Headwinds of Bloviation Convince Gee It's Time to Retire
By Tony Gerdeman
COLUMBUS, Ohio — When OSU president E. Gordon Gee announced his retirement (effective July 1) on Tuesday, the celebration by some was swift and slobbery.
"Ding, dong, the bow tie is gone," ESPN's Gene Wojciechowski tweeted. Adding, "Good riddance" for good measure.
Good riddance? Exactly what for? How has Gee affected Wojciechowski's life at all, other than to give him the fodder that we writers need. Like a hamster poking at a water bottle, how can you hate the very thing that sustains you?
It was exactly the type of reaction that was expected, because it's been the type of reaction that Gee has faced for years from sportswriters.
It was Gee who made "intolerant" jokes last December, but for some, Gee has never been tolerable.
I'm not here to tell you that criticism is unfair, because it's not. Criticism comes with every important job that has people who have to write about it for a living.
But writing about something and celebrating it are two very different things.
ESPN's Ivan Maisel writes that Gee was too talkative and points to his wardrobe as a reason to question Gee's motives.
"No university president has taken a lap around more football press boxes than Gee. He wanted the media to see him. He wanted to chat. And that should tell you all you need to know to understand why Gee needed to retire Tuesday as the boss at Ohio State. Gee loved attention. Show me a man who wears a bow tie in this day and age and I'll show you a man who wants to be noticed."
He wanted to chat? That monster. That polite, talkative monster!
A sportswriter complaining about somebody who enjoys talking to sportswriters is like a child complaining about the Ice Cream Man constantly giving him freebies.
"Every day with these Drumsticks. Is this guy trying to kill me?"
Giving the stink eye to somebody who likes to chat? Are we next going to fault a man for opening a door for a woman?
"That sexist pig doesn't think a woman can open her own door? Or pay for my meal? Or provide me with a monthly stipend? Mother will hear about this!"
And we're really going to analyze neckwear? Is this a real thing? What do his glasses mean? That he's vulnerable to the occasional swirlie, and should be the last pick out at recess?
Matt Hayes of the Sporting News wrote that Ohio State was "the most blindly loyal, recklessly protective culture of any college campus in America."
The only thing that should have to be said here is, "Uh, Penn State?" However, that implies that OSU and Penn State are comparable in their recklessness, and clearly that is not the case.
After all, this is the same recklessly protective culture that forced Jim Tressel into retirement. And the same university that many believe has done the same to its most popular president of the modern era.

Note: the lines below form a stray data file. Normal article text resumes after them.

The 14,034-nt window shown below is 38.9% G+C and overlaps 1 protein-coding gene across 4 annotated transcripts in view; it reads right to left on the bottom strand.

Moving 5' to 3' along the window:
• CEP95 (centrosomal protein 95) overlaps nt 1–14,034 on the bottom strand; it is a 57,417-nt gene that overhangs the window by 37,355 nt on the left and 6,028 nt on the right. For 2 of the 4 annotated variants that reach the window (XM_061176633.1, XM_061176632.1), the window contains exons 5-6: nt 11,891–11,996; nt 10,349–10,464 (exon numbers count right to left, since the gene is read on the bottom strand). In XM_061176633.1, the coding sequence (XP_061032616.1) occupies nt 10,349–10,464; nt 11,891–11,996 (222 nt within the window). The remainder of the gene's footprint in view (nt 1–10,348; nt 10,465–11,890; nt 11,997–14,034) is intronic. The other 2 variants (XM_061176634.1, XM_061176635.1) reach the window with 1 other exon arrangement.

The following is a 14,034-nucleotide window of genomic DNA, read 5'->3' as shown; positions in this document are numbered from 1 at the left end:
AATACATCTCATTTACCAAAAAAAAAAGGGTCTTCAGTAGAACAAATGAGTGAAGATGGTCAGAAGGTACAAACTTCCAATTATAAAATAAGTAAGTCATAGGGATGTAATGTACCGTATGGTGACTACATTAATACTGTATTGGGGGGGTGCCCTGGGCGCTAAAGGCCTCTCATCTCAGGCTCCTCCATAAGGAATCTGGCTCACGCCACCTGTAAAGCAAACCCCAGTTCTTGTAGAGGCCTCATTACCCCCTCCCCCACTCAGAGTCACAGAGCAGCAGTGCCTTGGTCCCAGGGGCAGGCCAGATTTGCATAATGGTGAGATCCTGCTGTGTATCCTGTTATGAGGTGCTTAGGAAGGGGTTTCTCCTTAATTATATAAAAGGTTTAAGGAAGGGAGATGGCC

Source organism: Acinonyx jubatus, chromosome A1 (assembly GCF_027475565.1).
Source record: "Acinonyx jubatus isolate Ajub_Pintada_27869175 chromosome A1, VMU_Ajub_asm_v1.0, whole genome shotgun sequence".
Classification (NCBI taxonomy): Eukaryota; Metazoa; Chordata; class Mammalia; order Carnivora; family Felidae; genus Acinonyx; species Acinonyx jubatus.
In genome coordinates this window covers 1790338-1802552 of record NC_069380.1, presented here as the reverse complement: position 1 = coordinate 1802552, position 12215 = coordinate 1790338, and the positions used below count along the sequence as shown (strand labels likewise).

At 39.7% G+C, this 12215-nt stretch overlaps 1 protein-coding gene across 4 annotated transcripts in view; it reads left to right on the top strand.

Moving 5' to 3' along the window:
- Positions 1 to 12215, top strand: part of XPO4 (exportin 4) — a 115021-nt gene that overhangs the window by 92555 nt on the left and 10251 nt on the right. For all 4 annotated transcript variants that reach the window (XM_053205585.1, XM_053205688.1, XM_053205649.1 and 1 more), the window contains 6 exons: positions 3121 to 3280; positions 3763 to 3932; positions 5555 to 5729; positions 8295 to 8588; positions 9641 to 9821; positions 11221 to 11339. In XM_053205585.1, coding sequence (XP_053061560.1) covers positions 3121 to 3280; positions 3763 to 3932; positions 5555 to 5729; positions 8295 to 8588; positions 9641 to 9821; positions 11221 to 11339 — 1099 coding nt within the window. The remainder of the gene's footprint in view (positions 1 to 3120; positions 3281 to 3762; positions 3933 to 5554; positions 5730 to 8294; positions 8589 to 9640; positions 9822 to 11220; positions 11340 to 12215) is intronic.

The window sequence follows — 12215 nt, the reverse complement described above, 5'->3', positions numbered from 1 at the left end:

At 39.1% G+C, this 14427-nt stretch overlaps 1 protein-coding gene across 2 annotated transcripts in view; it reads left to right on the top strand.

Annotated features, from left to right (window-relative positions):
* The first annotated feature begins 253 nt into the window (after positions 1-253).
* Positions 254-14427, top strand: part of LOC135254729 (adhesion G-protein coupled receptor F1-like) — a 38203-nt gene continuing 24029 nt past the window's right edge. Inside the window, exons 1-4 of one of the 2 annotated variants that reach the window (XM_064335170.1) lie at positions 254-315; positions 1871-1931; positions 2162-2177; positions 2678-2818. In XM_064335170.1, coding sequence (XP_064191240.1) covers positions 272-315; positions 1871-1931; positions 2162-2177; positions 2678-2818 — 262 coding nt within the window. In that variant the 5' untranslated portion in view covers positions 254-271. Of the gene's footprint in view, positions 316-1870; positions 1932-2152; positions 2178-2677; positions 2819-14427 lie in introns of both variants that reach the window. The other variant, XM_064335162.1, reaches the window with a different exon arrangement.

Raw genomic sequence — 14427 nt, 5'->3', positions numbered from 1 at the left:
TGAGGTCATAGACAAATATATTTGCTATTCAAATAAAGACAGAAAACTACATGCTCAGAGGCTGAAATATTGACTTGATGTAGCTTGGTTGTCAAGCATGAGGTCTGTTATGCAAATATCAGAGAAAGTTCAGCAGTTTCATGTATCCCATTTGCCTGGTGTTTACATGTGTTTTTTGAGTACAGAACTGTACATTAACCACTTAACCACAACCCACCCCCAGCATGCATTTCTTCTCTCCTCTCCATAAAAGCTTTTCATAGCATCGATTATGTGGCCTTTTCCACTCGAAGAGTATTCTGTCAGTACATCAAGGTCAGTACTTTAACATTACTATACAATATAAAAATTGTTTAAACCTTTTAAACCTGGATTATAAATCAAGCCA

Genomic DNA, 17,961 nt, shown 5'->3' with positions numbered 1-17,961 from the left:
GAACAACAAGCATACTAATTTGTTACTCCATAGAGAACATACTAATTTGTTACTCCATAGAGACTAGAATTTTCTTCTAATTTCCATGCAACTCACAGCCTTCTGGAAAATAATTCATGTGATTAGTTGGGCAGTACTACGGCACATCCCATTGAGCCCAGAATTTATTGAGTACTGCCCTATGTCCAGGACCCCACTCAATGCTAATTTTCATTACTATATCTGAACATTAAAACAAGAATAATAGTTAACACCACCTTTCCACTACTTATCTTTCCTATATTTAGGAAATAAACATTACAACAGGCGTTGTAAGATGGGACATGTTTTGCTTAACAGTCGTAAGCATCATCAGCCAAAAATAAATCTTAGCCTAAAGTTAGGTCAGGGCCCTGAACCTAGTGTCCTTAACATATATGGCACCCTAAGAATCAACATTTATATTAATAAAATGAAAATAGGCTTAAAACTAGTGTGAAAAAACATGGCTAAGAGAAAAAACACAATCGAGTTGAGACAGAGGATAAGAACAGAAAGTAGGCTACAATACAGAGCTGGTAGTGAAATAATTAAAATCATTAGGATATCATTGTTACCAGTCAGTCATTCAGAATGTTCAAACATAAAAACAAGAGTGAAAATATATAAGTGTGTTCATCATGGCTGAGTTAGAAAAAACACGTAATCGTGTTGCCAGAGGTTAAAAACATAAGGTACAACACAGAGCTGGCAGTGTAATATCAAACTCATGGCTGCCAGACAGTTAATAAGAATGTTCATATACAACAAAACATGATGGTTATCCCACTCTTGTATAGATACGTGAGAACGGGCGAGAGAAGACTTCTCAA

This is blind loyalty?
Remind me not to do a "trust fall" with these people.
Gee recently came back from a family vacation on a Disney Cruise, which gave him an opportunity to reflect on where he stood with the University, as well as spend loads of time with his seven-month old twin grand-daughters.
It was that period of reflection which Gee insists was the impetus for his retirement. Although, when he spoke to reporters via phone on Tuesday, he stated that while the blowback that he received from his December comments didn't force him into retirement, they certainly made the decision easier.
"I live in turbulent times, and I've had a lot of headwinds, and in almost every occasion I have just moved on. But remember, I am 69 years of age, and I have been thinking about a transition for some time. So, in fairness, turbulence does bring about focused conversation with family."
Gee's flubs have chummed many a laptop. Hungry fingers tearing at the keyboard blindly, hoping for one last bite before the final morsel of flesh is snatched by somebody else.
Sports Illustrated's Andy Staples tweeted on Tuesday that "If he never had to talk about sports, Gordon Gee probably wouldn't be stepping down at Ohio State."
He's absolutely right, and how sad is that?
Yet when asked if he was a cautionary tale, Gee answered as you would expect him to.
"I've been at this for 33 years, so the cautionary tale is that humor is a sustaining force."
In classic Gordon Gee fashion, Gee clowns for a laugh.
Photo by Jim Davidson
Well, it's a sustaining force until a couple of jokes later and the outrageous are outraged.
But even in the interview where he was discussing his demise, he was still joking, because that's who he is.
"You guys are bothering me by making me have this damn telephone call," he said. "I've only got a month to ruin the university, I mean I've gotta get on it."
Fortunately, nobody actually thinks he hates Ohio State or actually plans to ruin the university. This time, they were able to recognize a harmless joke.
Dr. Gee has four weeks left on the job. He'll do plenty of reflecting over the next month, but he'll be working much more than he'll be reflecting. He'll also throw in a joke or two, and he'll do it without regret.
"I have regrets when I have said things that I shouldn't have said, but I have no regrets about having a sense of humor and having a thick skin and enjoying life," he said.
And for some reason that drives people nuts.
"I'm quirky as hell," he also said of himself.
"I don't do anything the way anyone else does it."
Which is why so many are so eager to attack him.
And here I thought the insensitive Gee was the intolerant one.
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